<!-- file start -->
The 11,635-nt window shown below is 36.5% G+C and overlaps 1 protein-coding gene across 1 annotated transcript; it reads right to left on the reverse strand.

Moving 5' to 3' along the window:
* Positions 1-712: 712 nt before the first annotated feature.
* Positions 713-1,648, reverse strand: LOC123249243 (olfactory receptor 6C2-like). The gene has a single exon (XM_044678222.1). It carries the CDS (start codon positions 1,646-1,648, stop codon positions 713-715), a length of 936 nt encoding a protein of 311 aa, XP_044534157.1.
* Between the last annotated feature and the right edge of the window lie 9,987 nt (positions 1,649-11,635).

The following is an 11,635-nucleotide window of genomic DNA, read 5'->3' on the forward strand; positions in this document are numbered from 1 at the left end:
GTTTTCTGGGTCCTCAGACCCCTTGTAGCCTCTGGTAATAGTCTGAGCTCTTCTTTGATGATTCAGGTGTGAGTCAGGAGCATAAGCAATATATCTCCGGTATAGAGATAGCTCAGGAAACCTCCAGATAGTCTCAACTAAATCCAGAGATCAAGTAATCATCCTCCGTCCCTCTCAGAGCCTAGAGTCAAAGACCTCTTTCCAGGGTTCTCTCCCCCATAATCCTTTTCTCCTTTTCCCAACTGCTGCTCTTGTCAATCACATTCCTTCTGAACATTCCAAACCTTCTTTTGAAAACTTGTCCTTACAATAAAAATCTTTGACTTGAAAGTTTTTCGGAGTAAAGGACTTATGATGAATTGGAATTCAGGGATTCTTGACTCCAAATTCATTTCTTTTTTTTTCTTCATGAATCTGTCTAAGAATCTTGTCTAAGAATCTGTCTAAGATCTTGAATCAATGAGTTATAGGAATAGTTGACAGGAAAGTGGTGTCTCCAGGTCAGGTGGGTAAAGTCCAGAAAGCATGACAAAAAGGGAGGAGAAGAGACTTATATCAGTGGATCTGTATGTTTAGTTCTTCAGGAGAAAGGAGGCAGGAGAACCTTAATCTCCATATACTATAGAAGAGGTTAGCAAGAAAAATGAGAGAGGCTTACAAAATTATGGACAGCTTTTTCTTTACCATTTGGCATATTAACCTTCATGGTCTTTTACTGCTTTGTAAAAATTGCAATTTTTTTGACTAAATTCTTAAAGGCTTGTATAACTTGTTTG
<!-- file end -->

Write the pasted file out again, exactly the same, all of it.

The 11,635-nt window shown below is 36.5% G+C and overlaps 1 protein-coding gene across 1 annotated transcript; it reads right to left on the reverse strand.

Moving 5' to 3' along the window:
* Positions 1-712: 712 nt before the first annotated feature.
* Positions 713-1,648, reverse strand: LOC123249243 (olfactory receptor 6C2-like). The gene has a single exon (XM_044678222.1). It carries the CDS (start codon positions 1,646-1,648, stop codon positions 713-715), a length of 936 nt encoding a protein of 311 aa, XP_044534157.1.
* Between the last annotated feature and the right edge of the window lie 9,987 nt (positions 1,649-11,635).

The following is an 11,635-nucleotide window of genomic DNA, read 5'->3' on the forward strand; positions in this document are numbered from 1 at the left end:
GTTTTCTGGGTCCTCAGACCCCTTGTAGCCTCTGGTAATAGTCTGAGCTCTTCTTTGATGATTCAGGTGTGAGTCAGGAGCATAAGCAATATATCTCCGGTATAGAGATAGCTCAGGAAACCTCCAGATAGTCTCAACTAAATCCAGAGATCAAGTAATCATCCTCCGTCCCTCTCAGAGCCTAGAGTCAAAGACCTCTTTCCAGGGTTCTCTCCCCCATAATCCTTTTCTCCTTTTCCCAACTGCTGCTCTTGTCAATCACATTCCTTCTGAACATTCCAAACCTTCTTTTGAAAACTTGTCCTTACAATAAAAATCTTTGACTTGAAAGTTTTTCGGAGTAAAGGACTTATGATGAATTGGAATTCAGGGATTCTTGACTCCAAATTCATTTCTTTTTTTTTCTTCATGAATCTGTCTAAGAATCTTGTCTAAGAATCTGTCTAAGATCTTGAATCAATGAGTTATAGGAATAGTTGACAGGAAAGTGGTGTCTCCAGGTCAGGTGGGTAAAGTCCAGAAAGCATGACAAAAAGGGAGGAGAAGAGACTTATATCAGTGGATCTGTATGTTTAGTTCTTCAGGAGAAAGGAGGCAGGAGAACCTTAATCTCCATATACTATAGAAGAGGTTAGCAAGAAAAATGAGAGAGGCTTACAAAATTATGGACAGCTTTTTCTTTACCATTTGGCATATTAACCTTCATGGTCTTTTACTGCTTTGTAAAAATTGCAATTTTTTTGACTAAATTCTTAAAGGCTTGTATAACTTGTTTG